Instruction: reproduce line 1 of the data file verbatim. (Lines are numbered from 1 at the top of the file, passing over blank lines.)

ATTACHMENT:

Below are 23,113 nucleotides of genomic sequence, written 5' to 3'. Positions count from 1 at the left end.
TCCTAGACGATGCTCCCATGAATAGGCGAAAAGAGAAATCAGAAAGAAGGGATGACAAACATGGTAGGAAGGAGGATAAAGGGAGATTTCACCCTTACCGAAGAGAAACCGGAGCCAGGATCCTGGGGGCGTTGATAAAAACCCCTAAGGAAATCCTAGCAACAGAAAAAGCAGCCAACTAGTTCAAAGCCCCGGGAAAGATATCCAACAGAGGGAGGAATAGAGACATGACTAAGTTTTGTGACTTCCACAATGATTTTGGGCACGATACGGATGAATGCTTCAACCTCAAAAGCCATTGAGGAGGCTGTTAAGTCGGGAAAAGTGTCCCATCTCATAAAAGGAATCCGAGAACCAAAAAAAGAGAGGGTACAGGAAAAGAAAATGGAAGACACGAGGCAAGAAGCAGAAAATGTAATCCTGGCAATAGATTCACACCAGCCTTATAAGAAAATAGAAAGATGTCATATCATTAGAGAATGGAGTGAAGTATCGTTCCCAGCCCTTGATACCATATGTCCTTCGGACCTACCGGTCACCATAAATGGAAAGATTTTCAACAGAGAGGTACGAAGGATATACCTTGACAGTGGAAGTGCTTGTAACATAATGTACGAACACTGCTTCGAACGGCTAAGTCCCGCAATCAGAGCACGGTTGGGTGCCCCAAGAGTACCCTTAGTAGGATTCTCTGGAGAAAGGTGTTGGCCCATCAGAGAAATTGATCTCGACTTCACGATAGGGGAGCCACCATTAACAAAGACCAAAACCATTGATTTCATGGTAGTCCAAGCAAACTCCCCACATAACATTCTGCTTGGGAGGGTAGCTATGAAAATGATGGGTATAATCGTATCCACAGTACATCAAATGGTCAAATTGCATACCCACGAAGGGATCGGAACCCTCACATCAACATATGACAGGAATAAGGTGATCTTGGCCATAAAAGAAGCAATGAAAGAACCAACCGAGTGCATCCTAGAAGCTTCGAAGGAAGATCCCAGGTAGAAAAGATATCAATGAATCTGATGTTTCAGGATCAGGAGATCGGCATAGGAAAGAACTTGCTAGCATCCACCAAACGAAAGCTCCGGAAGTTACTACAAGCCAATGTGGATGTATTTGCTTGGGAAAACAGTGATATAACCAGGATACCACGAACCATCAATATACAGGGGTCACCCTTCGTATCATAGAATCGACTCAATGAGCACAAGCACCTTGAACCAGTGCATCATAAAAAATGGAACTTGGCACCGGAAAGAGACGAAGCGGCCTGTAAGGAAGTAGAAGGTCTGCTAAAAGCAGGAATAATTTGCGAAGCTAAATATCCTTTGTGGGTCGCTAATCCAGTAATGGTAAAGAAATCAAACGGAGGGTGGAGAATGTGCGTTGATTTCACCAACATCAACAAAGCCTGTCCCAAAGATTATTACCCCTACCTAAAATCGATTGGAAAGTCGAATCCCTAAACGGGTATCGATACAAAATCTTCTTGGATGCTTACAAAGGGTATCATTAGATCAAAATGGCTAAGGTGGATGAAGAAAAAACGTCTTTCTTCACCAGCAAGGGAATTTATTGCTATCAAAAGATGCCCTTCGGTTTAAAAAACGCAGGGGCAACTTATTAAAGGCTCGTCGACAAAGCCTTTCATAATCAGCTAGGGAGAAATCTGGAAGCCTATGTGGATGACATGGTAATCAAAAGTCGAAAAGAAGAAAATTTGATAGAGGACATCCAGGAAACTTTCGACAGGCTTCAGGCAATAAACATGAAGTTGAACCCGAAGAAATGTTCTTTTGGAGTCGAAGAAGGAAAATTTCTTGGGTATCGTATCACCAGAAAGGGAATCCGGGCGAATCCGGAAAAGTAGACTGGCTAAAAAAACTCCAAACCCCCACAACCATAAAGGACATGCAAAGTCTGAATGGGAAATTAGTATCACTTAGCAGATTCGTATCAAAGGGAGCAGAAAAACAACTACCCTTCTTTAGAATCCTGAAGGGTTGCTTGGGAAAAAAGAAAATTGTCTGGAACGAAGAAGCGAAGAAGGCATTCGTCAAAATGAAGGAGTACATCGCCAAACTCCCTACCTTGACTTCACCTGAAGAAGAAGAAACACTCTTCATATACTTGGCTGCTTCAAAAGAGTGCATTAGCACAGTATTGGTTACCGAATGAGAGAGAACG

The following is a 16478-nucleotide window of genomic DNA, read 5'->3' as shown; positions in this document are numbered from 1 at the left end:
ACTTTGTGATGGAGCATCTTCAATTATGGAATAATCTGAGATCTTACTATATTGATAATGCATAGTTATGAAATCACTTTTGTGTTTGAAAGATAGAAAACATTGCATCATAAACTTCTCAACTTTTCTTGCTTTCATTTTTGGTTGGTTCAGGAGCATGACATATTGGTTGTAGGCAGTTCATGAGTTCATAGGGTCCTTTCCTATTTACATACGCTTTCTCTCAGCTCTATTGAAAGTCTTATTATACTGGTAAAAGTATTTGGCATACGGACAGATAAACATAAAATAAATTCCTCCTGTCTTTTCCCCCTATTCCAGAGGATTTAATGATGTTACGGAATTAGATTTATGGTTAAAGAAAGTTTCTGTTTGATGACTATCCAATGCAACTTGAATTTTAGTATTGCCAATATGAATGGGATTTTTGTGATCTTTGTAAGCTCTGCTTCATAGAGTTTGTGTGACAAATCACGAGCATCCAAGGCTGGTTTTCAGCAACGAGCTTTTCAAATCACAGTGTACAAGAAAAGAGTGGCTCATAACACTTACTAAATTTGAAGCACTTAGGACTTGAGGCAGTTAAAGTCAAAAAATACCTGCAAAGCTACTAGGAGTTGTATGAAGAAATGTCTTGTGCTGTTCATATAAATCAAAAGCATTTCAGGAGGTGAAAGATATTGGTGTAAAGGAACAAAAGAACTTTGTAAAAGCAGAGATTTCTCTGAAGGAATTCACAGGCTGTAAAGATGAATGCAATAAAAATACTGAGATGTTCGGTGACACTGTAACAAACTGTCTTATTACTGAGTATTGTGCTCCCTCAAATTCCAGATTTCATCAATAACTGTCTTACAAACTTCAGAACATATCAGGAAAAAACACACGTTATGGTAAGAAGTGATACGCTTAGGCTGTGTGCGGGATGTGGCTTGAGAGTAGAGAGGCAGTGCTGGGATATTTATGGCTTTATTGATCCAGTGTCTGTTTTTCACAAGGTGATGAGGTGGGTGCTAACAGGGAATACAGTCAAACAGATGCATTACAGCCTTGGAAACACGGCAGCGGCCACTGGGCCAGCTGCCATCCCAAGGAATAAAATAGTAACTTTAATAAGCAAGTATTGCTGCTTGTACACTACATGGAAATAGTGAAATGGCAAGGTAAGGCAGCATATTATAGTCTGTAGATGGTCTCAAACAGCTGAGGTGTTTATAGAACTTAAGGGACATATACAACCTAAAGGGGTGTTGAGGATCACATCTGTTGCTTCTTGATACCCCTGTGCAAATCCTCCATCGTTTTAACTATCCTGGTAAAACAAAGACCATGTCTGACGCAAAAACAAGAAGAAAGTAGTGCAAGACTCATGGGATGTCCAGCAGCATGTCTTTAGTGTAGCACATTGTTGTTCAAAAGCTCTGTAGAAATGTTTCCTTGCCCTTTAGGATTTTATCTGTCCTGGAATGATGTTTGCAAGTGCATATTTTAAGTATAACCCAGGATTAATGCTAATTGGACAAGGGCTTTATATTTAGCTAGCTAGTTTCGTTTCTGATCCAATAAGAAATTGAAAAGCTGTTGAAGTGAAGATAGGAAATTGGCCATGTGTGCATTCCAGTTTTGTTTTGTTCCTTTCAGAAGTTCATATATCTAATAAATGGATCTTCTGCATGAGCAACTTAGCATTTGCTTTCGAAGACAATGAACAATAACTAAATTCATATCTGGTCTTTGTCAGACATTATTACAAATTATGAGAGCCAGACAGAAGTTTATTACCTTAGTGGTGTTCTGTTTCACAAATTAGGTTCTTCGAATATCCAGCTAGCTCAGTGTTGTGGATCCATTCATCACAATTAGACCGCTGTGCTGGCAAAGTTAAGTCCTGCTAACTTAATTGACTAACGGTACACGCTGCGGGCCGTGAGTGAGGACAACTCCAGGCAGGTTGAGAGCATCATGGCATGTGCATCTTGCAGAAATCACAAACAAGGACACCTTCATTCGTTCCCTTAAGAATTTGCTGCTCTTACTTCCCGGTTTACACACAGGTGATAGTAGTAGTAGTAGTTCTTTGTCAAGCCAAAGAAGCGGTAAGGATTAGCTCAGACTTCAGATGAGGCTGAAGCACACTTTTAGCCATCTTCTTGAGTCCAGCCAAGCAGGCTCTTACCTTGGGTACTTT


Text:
Below are 23,113 nucleotides of genomic sequence, written 5' to 3'. Positions count from 1 at the left end.